I've wanted to write about these for quite some time now. Our friends at Northerner.com have begun selling E-Cigarettes, so I figured it was time to pen an article about these. I know of several snusers who have switched to using snus and these to quit smoking as it eliminates your risk of cancer and helps you beat that hand to mouth habit. I know some snusers who still use these and snus. Do I consider this dual use? No. It is true that some people use these and snus - but when you're using these together it isn't adding any harm or risk, as both of these products are vastly safer than smoking. Over the coming week or so, I'm going to be reviewing many of the products for sale at Northerner.com. This article will serve as simply an introduction to e-cigarettes. As I've always done in the past - I will try to keep this as simple as possible, as it can be confusing trying to learn about how these things work.
If you're like me, you've probably asked yourself this same question recently. Just what is this e-cigarette thing? Well, an E-Cigarette is quite simply a battery powered device that provides the user with an inhaled vaporized nicotine solution. It doesn't have any of the tobacco, smoke, or combustion processes of a normal cigarette (the actual smoking part of a cigarette, no lighting up, no second hand risks). Some look exactly like cigarettes - brown filter, white tube, red light at the end. Some look kinda space age - black tube, blue light at the end, but regardless of the appearance, an e-cigarette does much of the same thing a real cigarette does, but without the risk.
How do they work? The image to the left from ElectricCigaretteMall.com shows a little of the interior workings of the E-Cig. I'll try to explain it without losing anyone. A sensor detects you "pulling" or inhaling, which in turn activates the heating process which vaporizes the nicotine solution which is stored inside the mouthpiece. That's the simplest way to describe HOW an e-cigarette works. What is in this solution? For the most part it's nicotine dissolved in a solution of propylene glycol or glycerin. Propylene glycol is an organic compound - colorless, odorless, with a sweet taste. It is also used as a food additive, so it's not as bad as the FDA would lead you to believe. Propylene Glycol can be metabolized into the human body into pyruvic acid, which is a completely normal part of the glucose metabolism process and is easily and readily converted into energy. Glycerine, or Glycerol, is a very commonly used liquid with a sweet taste and very low in toxicity. It is also used in other means - such as a filler in low-fat foods, a sugar substitute, and a humectant, and also an additive to Swedish Snus - which is a tobacco producted treated as a food product by the Swedish FDA. How strong are E-Cigs? Concentration strength (nicotine strength) ranges anywhere from 6-8mg all the way up to 16-18mg.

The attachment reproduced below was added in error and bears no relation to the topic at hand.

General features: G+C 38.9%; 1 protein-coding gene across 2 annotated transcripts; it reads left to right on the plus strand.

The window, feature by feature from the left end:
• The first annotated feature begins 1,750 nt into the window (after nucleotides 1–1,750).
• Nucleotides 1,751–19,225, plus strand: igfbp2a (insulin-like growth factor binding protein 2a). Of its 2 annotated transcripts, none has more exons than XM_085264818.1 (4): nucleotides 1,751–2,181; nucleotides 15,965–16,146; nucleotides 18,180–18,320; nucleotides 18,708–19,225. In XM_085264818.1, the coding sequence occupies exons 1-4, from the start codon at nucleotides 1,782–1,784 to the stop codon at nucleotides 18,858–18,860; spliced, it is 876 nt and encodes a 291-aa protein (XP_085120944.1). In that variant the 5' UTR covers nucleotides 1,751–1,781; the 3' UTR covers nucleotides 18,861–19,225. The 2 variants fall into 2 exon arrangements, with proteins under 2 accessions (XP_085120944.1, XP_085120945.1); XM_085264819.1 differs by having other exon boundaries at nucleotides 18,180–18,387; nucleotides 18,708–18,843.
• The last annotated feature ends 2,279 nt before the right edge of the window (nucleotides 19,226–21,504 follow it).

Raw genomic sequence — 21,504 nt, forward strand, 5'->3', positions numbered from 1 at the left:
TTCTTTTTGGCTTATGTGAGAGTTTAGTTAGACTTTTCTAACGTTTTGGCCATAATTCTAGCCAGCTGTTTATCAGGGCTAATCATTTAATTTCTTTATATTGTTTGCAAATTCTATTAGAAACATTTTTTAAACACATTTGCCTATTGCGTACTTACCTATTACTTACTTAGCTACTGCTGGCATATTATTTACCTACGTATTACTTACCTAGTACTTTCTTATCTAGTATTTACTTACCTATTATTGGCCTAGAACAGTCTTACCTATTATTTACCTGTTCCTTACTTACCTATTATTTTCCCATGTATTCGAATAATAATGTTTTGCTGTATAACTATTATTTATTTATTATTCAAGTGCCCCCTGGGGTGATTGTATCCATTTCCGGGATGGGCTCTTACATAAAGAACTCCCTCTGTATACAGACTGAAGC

A little background on the E-Cigarette. In April 2003, the first patent by SBT Co was registered in association with the development of an E-Cigarette. In 2004 it was brought to China. In April 2006, the E-Cig was brought to Europe. (A funny note, in the UK it was marketed as the "Electro Fag", which many know a cigarette is called a "fag" in some parts of Europe). It is rapidly expanding in use and growing year by year due to it's ease of use, reduced harm, and ability to give the user the same experience they would get from using a cigarette, which as many know from trying to quit - is the hardest part! The hand to mouth part and the "having something in your hand" part is hard to conquer.
Are E-Cigarettes safe? Are they safer than smoking? Well, you're inhaling a vapor, it's not "smoking" in the traditional sense. By being a "nicotine vaporization" device, you're inhaling simply vapor, with the nicotine hit and no toxic smoke, tar, or risk of second hand to those around you. Since there is no burning of any tobacco, there are no combustion related carcinogens present. Granted, nicotine is present, but it's one of the more benign elements in tobacco. As there are not many studies right now on E-Cigs, the only thing that we can be uncertain about are the effects of prolonged usage of propylene glycol. I myself don't forsee it being a bad thing, as it can be metabolized easily in the body, but it remains to be seen.